Dr. Joseph Wu, Minister of Foreign Affairs, Taiwan also highlighted the potential for semiconductor production collaboration between Taiwan and India, emphasizing India’s appeal as a destination for major supply chains moving out of China. He underlined the importance of infrastructure, reliable resources like water and electricity, and streamlined regulations to attract semiconductor investments in India. He also stressed the need for a complete supply chain, including IC designers, testers, and material suppliers. He expressed optimism that discussions between the two nations would lead to concrete actions to realize this vision.

Group photo at the end of the conference with Dr. Wu

When asked by another journalist from India, whether Taiwan is serious about actually opening a chip making facility in India and not just being a tech partner, Dr Joseph Wu said, “Discussions have been going on between the two countries and we have a lots of hope in this future semiconductor production collaborations. If you look at international supply chain, major companies, major supply chains are moving out of China for good reasons and India is a preferred site for their destination. Right now there are 2,700 high quality engineers from India working in high tech companies in Taiwan and this is a very good starting point. If we could have more, they could train more engineers qualified to work in India’s semiconductor industries.  And other than that infrastructure has to be there. This is an area where our industries are not quite certain about, these industries require reliable supply of water and electricity and especially electricity and other than that transportation facility has to be there, the minister stressed. If the Indian Government is serious about this and putting all these together, I think it would be highly attractive for the semiconductor industries to think about investments in India”, he said.

The minister also urged the Indian Government to streamline its rules and regulations. “India is known to be very cumbersome in its tax and administrative structure and I think it would require for the Indian government to look at this in a more serious way to streamline all kinds of rules and regulations to work on semiconductor investors coming into India. Finally, for semi conductor industries to move to India, we need to think about the whole supply chain coming together, we need to have IC designer, testing, Packaging, material supply etc. High tax rate and tariffs would be an impediment to industries wanting to make investments in India. The vision is there and talks are underway between the two nations so that right action will be taken to realise the vision”, the Taiwan minister said.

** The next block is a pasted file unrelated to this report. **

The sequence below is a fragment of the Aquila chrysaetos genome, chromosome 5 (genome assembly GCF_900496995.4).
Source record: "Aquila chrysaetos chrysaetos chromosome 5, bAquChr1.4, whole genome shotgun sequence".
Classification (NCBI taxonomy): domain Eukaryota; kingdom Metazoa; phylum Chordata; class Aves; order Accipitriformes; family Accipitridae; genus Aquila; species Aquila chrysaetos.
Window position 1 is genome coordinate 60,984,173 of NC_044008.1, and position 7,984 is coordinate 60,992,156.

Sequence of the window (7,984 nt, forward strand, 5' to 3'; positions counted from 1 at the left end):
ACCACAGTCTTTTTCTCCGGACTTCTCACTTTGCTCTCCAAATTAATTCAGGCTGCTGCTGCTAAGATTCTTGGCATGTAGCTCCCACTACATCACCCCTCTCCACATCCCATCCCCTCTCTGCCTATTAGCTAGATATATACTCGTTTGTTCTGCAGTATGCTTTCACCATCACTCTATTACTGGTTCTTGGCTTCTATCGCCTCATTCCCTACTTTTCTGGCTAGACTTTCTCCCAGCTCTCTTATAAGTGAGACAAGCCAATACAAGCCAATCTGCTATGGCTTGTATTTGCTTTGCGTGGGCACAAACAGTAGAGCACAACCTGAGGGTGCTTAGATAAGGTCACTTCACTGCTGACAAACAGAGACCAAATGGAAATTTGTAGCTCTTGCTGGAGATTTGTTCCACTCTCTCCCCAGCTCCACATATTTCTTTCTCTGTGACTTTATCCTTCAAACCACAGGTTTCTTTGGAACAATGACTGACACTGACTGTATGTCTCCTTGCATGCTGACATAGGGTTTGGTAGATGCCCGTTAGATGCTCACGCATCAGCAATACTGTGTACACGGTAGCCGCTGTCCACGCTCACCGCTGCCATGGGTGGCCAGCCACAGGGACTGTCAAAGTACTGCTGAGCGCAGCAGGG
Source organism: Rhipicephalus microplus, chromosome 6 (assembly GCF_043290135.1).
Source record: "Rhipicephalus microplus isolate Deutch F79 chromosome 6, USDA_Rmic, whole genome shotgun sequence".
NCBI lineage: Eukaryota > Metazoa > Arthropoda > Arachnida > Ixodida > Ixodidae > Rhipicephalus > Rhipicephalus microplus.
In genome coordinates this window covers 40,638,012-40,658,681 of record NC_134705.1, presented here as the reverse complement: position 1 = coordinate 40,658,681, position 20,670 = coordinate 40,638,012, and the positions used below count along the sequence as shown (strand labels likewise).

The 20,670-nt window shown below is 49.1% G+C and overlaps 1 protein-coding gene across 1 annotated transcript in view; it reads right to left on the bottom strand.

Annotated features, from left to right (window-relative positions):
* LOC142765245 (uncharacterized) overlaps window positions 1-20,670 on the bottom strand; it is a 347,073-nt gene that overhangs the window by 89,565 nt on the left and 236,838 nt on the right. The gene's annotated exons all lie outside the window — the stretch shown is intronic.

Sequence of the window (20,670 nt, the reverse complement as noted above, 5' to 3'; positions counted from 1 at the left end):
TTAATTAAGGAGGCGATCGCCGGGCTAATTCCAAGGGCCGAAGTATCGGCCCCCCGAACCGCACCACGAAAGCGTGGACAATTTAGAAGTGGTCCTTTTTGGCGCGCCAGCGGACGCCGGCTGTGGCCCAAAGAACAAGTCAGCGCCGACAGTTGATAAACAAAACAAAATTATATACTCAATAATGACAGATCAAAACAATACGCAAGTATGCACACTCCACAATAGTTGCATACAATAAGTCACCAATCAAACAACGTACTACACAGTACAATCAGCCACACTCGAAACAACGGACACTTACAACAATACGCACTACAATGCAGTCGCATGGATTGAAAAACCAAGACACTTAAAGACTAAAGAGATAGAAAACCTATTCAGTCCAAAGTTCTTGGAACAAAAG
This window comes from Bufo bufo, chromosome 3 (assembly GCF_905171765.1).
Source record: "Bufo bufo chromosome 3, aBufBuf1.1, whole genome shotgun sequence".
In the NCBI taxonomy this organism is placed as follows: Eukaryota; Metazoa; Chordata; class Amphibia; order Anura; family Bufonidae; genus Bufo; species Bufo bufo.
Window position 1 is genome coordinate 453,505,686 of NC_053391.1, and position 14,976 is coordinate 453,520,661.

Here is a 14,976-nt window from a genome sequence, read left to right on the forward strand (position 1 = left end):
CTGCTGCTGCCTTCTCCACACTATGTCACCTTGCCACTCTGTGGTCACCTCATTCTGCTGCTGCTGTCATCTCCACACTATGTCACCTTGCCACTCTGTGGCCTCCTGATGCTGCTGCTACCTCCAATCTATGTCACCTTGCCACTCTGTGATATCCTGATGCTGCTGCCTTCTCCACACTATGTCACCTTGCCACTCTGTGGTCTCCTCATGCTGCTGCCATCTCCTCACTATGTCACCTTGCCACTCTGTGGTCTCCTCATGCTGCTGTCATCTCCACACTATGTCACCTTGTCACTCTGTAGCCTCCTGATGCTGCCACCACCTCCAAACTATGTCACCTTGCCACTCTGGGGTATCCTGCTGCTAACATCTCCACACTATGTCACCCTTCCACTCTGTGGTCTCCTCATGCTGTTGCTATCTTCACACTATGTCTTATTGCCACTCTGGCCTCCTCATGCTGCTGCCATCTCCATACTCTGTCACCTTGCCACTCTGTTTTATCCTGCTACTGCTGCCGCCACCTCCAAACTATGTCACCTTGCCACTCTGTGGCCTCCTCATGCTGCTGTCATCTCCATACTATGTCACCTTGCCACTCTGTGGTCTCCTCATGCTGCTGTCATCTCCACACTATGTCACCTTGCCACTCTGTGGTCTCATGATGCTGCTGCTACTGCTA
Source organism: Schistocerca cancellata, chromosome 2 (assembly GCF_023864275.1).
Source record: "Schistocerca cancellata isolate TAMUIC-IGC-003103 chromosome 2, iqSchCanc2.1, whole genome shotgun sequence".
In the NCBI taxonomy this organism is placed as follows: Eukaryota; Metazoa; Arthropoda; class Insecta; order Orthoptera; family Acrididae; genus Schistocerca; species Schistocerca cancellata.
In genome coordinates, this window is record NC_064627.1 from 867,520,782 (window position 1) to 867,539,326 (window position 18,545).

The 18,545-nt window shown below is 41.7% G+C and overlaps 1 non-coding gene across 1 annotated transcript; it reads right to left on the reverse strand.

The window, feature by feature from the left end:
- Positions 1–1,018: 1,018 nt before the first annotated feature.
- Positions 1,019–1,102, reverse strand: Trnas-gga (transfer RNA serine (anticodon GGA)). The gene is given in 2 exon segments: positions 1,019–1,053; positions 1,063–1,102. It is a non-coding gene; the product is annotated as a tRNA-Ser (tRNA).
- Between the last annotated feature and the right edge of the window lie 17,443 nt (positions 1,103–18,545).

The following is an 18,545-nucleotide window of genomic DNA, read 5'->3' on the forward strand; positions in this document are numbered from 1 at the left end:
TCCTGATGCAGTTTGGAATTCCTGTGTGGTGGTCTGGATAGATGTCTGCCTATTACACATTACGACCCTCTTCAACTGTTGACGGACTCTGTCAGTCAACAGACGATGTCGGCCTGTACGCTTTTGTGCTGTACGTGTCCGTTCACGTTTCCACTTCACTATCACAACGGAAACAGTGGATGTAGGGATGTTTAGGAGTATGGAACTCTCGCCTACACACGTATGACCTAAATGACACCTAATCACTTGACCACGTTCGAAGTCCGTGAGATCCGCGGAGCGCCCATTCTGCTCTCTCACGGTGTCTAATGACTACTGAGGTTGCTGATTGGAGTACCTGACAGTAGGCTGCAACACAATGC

Taiwan has established itself as a prominent microchip manufacturer, asserting dominance in the global marketplace. In 2024, Taiwan’s semiconductor sector contributed around US$115 billion, representing approximately 20 percent of the global semiconductor industry. Particularly in foundry operations, Taiwanese firms hold a commanding 50 percent share of the world market, with the Taiwan Semiconductor Manufacturing Company (TSMC) also known as Taiwan Semiconductor,

emerging as the largest player in the foundry market.  Renowned as the world’s second most valuable semiconductor company, TSMC is the largest dedicated independent semiconductor foundry globally. Headquartered and primarily operating in the Hsinchu Science Park in Hsinchu, Taiwan, TSMC stands as the largest company in the country. While majority-owned by foreign investors, the central government of Taiwan holds the largest shareholder position. In 2023, TSMC secured the 44th spot in the Forbes Global 2000 rankings.

The bilateral relations between India and Taiwan have seen improvement since the 1990s, despite the absence of official diplomatic ties. Economic, commercial, and people-to-people connections have expanded notably in recent years. With the signing of the MoU, both nations will engage in follow-up discussions to finalize the procedures for implementing the migration and mobility pact. These discussions will cover various aspects such as the industries open to Indian workers, the quantity of jobs available, regions in India for sourcing migrant workers, required qualifications, language proficiency, and recruitment methods.

Also Read